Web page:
Remediation Selection

The remedy selection process involves the evaluation of alternative remedial actions using the following:

  • Be protective of human health and the environment
  • Attain applicable or relevant and appropriate requirements (or provide grounds for invoking a waiver)
  • Be cost-effective
  • Utilize permanent solutions and alternative treatment technologies to the maximum extent practicable
  • Satisfy the preference for treatment that reduces contaminant mobility, toxicity, or volume as principal elements (or provide explanation otherwise)

Remediation measures can range from simply monitoring a site to the generally far more costly task of removing the contaminants, or they may involve a combination of both techniques.

  • Monitoring the contaminated site: If studies show that a site poses no threat to human health or if removing the contaminants would be more hazardous than leaving it in place, monitoring of a site may be a sufficient step. Monitoring is designed to ensure that contamination is not migrating to where it would cause exposures.
  • Removing the contaminants: In areas where contaminated sites could pose a threat to human health, contaminants may be removed by excavation or pumping.
  • A combination of removal and monitoring: In some cases, partial removal of contaminants reduces the threat to human health to an acceptable level. Monitoring of the site ensures that the health threat remains at an acceptably low level.

Many remedies can control contamination at hazardous waste sites, yet deciding which appropriate technology to choose can be a challenge. For least impact on the environment, less disruption to the community, and lower costs, the least invasive and least costly remedies should be considered first. The following general categories of remedies are listed in order from least invasive to most invasive, disruptive and costly.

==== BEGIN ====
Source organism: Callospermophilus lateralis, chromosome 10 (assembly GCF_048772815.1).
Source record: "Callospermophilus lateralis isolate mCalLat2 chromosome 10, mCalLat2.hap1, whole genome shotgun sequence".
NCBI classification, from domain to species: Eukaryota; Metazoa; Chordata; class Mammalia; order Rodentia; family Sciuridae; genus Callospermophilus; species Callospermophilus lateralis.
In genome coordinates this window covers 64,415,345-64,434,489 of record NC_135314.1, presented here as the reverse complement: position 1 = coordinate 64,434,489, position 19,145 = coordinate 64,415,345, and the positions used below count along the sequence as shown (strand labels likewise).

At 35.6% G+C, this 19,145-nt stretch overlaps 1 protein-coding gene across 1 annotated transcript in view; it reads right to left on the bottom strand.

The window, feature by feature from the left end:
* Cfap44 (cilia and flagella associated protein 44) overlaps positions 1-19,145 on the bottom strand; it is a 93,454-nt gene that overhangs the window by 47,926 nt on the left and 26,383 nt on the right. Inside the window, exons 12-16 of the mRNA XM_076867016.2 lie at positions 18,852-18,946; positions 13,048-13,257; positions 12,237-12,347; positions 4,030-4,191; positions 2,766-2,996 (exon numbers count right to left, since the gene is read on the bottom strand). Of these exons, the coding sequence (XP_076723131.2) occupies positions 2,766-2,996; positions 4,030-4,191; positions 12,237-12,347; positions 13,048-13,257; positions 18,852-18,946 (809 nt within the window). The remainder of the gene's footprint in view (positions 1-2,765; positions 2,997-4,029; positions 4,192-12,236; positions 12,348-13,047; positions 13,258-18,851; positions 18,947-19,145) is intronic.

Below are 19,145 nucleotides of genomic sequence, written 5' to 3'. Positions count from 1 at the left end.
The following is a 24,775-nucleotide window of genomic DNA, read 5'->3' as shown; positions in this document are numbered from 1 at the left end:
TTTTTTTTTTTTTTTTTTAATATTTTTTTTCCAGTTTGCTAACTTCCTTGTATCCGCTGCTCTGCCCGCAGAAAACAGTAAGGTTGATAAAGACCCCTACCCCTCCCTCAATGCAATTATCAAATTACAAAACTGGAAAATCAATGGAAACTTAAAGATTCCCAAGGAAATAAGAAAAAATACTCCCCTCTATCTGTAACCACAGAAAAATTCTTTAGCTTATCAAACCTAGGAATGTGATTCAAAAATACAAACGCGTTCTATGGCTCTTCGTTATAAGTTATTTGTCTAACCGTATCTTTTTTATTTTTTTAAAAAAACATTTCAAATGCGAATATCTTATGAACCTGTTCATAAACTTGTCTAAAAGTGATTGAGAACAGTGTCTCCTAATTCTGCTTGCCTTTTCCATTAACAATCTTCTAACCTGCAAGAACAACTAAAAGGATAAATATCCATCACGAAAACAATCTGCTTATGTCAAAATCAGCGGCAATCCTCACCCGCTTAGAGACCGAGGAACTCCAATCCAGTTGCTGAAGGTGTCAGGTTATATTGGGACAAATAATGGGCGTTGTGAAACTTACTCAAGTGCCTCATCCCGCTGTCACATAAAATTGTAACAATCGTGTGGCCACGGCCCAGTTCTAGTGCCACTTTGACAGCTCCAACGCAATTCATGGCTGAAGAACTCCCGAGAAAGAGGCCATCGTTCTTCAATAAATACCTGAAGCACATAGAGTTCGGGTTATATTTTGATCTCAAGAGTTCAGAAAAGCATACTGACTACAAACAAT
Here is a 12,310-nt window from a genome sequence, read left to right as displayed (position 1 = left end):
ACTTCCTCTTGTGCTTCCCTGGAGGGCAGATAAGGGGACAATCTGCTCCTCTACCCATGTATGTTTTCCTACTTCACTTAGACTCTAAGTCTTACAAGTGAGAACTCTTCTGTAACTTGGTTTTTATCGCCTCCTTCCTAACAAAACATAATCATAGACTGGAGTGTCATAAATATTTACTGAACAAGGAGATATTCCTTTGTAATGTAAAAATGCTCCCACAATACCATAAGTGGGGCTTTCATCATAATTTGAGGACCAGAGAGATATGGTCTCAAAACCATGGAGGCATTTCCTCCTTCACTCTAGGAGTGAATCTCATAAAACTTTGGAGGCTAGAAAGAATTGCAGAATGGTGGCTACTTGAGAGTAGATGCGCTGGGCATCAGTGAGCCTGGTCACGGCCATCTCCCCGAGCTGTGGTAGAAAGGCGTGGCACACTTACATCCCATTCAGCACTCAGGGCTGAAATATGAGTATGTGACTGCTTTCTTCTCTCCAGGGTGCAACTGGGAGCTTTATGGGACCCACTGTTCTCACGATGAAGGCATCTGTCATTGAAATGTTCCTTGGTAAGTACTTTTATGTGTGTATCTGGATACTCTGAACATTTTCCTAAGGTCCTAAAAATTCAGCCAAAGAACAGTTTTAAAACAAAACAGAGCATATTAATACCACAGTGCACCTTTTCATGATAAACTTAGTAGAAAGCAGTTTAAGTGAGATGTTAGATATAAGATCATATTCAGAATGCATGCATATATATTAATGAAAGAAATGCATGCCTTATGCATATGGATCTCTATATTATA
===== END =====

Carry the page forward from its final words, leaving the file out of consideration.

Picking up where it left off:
1. Do nothing - If the environmental assessment shows that the site is safe, then no furtheraction is required.
  2. Institutional Controls - Prohibit access to the contaminated site. Examples of institutional controls include fencing off a contaminated site or prohibiting the construction of wells near polluted aquifers.
  3. Monitored Natural Attenuation - In many cases nature facilitates cleanup. Many contaminants are broken down into safe elements via sunlight (photolysis), natural bioremediation, and adsorption.
  4. Containment of contaminants - Limiting the access of contaminants to the environment at large can reduce their risk. Methods include: capping, creating barriers, and stabilization/solidification.
  5. Destruction of contaminant - Eliminating the contaminants removes the risk. Treatments can be in situ (in place) or ex situ (after removal). Technologies include phytoremediation, bioremediation, and ozonation.
  6. Removal - Physically removing contaminants from a site moves the problem. Removal involves transport and disposal of contaminants.

When remediating a contaminated site, two basic approaches are considered acceptable: a criteria or numerical based approach and a comprehensive, site-specific risk based approach. In cases where a risk-based approach is proposed, the specific methodology to be used (e.g., RBCA - Risk Based Corrective Action) should be specified. For the criteria based approach, subsequent sections of this policy set maximum allowable contaminant concentrations in soil and water for the restoration of affected areas. Information on classes and concentrations of chemical contaminants, how they are distributed through out the site, and in what media they appear is essential to begin the preselection of treatment technologies. The maximum allowable contaminant concentrations are based on the environmental sensitivity of the site.


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